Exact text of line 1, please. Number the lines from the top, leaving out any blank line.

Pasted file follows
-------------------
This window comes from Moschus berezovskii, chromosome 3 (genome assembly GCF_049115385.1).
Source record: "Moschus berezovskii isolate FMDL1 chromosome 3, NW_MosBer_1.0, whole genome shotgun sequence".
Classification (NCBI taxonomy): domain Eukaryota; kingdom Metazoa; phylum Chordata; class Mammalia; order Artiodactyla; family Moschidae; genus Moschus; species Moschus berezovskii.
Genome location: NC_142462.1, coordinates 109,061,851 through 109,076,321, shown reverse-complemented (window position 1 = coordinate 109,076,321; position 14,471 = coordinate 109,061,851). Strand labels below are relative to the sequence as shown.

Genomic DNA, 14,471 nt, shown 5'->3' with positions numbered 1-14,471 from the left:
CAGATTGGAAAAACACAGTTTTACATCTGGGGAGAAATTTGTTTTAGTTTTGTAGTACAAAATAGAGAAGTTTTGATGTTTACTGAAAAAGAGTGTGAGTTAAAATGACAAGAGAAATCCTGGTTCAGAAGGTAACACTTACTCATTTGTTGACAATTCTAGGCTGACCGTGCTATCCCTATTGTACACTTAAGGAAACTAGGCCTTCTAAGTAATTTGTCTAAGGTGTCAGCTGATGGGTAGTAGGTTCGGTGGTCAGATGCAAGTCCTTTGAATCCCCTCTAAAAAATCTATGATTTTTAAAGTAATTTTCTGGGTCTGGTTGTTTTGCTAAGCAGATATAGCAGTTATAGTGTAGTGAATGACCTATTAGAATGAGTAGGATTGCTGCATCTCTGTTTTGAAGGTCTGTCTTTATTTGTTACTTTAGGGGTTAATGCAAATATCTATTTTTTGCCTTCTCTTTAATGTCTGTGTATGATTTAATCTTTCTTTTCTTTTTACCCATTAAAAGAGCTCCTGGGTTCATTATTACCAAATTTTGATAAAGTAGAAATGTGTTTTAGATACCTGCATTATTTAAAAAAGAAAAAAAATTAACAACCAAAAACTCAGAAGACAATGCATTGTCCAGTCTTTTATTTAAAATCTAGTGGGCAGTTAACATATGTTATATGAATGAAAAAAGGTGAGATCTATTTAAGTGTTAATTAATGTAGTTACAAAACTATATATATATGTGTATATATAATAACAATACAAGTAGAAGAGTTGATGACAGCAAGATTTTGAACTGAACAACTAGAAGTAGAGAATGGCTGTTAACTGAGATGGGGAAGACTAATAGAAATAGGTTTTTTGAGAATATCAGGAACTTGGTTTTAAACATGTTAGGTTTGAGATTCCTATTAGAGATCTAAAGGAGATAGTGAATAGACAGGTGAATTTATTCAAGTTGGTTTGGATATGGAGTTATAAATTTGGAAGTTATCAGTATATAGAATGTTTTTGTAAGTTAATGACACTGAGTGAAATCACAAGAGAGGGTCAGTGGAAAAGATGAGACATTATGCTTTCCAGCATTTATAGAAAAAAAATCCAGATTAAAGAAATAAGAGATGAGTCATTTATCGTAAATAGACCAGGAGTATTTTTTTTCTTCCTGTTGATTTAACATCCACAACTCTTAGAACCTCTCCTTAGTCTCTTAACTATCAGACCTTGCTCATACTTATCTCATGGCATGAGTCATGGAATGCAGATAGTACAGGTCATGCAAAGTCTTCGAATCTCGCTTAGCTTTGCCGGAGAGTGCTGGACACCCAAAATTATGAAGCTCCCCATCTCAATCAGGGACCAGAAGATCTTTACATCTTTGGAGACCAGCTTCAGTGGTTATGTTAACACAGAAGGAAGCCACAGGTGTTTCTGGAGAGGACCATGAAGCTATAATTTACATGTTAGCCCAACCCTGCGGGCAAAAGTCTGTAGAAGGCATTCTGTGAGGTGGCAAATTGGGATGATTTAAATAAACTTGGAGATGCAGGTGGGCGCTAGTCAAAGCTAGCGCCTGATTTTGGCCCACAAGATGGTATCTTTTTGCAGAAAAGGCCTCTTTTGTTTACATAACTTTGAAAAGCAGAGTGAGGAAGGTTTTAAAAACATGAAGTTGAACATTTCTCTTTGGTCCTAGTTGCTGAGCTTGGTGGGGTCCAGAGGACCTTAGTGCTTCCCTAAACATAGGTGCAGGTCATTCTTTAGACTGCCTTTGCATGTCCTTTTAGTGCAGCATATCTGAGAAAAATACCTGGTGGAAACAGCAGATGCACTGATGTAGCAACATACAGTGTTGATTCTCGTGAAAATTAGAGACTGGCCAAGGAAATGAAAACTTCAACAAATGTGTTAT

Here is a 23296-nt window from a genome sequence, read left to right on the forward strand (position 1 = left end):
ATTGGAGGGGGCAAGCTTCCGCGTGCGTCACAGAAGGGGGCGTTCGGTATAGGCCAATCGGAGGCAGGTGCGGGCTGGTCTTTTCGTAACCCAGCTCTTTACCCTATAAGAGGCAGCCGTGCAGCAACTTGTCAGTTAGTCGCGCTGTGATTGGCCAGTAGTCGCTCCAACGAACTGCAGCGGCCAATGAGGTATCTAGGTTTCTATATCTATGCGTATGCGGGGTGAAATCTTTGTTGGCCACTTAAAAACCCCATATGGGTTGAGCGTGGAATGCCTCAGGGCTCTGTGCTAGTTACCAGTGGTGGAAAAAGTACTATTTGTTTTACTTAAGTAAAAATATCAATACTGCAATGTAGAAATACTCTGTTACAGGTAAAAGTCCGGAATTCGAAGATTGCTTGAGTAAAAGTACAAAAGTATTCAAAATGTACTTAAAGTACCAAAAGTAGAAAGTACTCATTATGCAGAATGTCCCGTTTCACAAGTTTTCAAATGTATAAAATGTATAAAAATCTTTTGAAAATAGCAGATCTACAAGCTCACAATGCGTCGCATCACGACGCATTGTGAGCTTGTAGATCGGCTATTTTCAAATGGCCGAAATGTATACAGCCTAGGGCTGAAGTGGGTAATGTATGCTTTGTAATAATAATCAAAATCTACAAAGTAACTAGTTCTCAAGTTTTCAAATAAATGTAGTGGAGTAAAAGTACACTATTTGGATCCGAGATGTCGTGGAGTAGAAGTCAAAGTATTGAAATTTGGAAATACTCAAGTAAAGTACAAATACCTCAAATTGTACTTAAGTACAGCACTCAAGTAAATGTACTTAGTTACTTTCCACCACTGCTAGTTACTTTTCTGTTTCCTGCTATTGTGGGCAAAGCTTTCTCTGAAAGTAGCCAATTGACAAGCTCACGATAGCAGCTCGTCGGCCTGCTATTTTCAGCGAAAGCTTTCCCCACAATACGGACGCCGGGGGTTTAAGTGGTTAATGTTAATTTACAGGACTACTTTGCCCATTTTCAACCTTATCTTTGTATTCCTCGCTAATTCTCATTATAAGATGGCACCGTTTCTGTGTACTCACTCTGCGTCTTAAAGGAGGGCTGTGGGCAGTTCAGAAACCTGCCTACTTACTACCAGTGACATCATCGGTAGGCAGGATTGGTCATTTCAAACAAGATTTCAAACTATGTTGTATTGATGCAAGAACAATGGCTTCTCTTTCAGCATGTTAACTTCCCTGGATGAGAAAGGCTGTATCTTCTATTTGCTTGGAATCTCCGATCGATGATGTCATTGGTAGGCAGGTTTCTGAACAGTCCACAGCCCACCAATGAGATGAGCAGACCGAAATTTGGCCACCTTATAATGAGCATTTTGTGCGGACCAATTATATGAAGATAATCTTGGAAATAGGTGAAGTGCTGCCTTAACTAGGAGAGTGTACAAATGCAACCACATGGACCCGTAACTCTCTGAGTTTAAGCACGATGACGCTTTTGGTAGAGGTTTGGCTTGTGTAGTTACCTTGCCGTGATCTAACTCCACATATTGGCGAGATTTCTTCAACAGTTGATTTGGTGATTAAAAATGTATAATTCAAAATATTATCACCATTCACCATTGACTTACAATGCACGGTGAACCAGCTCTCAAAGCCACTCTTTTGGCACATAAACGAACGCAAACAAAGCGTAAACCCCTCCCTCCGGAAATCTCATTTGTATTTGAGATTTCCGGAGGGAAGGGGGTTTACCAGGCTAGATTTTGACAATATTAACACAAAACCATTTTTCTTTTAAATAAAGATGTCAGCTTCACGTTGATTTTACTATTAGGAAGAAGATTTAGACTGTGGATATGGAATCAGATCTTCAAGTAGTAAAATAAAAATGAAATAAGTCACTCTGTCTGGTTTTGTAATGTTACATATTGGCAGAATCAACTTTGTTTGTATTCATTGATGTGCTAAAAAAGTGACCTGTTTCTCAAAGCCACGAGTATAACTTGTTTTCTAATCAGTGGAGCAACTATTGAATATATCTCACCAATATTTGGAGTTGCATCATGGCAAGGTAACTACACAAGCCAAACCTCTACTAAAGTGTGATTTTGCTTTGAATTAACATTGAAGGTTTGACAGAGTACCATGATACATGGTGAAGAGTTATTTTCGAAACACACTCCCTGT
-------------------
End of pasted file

This window comes from Moschus berezovskii, chromosome 3 (genome assembly GCF_049115385.1).